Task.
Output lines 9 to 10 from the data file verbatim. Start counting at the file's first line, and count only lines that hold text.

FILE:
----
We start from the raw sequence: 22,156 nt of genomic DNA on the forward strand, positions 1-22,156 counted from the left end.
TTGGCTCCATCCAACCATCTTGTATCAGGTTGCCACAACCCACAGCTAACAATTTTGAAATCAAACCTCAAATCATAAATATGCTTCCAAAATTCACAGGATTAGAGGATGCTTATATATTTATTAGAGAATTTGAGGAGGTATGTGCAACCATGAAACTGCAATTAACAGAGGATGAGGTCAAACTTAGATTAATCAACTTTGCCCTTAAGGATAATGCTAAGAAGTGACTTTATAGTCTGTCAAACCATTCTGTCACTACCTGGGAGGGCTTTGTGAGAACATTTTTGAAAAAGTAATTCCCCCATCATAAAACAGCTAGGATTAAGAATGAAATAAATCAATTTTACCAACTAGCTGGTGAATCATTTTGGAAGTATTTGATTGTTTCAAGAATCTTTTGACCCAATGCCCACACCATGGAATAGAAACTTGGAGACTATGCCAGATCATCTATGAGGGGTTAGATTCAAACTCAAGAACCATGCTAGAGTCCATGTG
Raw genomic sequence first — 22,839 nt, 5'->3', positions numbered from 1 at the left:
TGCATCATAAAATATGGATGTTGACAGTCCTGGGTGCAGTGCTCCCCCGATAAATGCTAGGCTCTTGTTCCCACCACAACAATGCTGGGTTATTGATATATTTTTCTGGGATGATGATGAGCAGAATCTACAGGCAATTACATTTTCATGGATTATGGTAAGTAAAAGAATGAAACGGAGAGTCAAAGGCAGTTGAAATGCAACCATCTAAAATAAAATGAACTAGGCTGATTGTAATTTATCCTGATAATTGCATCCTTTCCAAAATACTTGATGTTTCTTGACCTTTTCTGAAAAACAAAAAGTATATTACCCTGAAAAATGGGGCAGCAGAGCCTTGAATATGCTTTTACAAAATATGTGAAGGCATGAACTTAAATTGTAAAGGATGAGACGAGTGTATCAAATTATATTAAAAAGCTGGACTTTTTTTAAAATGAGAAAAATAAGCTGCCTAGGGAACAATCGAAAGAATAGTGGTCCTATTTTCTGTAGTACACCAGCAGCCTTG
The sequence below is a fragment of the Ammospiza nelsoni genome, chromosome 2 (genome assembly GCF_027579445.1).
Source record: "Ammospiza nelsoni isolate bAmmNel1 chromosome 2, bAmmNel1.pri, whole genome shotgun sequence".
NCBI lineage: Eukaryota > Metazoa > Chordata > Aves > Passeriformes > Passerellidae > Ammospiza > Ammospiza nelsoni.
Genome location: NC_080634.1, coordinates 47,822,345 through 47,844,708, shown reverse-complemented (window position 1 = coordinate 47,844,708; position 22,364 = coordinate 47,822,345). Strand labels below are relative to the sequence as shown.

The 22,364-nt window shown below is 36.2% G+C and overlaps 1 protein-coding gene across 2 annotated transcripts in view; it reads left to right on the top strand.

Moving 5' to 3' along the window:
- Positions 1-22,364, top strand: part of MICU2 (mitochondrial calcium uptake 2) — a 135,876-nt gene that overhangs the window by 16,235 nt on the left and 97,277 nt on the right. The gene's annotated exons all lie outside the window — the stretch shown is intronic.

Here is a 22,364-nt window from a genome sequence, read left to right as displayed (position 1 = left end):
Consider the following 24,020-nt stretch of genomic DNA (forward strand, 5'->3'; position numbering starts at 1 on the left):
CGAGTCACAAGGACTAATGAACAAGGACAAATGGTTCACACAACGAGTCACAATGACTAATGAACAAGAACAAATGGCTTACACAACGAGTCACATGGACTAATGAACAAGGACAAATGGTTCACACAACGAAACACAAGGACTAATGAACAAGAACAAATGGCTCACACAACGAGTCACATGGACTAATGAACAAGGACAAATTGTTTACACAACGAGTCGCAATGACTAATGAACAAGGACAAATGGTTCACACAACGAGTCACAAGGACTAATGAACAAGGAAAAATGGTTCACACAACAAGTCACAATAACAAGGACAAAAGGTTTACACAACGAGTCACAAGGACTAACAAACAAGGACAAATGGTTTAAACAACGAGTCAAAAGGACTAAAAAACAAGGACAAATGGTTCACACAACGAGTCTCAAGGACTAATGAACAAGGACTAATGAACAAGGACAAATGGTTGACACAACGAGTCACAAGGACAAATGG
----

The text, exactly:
The 22,364-nt window shown below is 36.2% G+C and overlaps 1 protein-coding gene across 2 annotated transcripts in view; it reads left to right on the top strand.

Moving 5' to 3' along the window: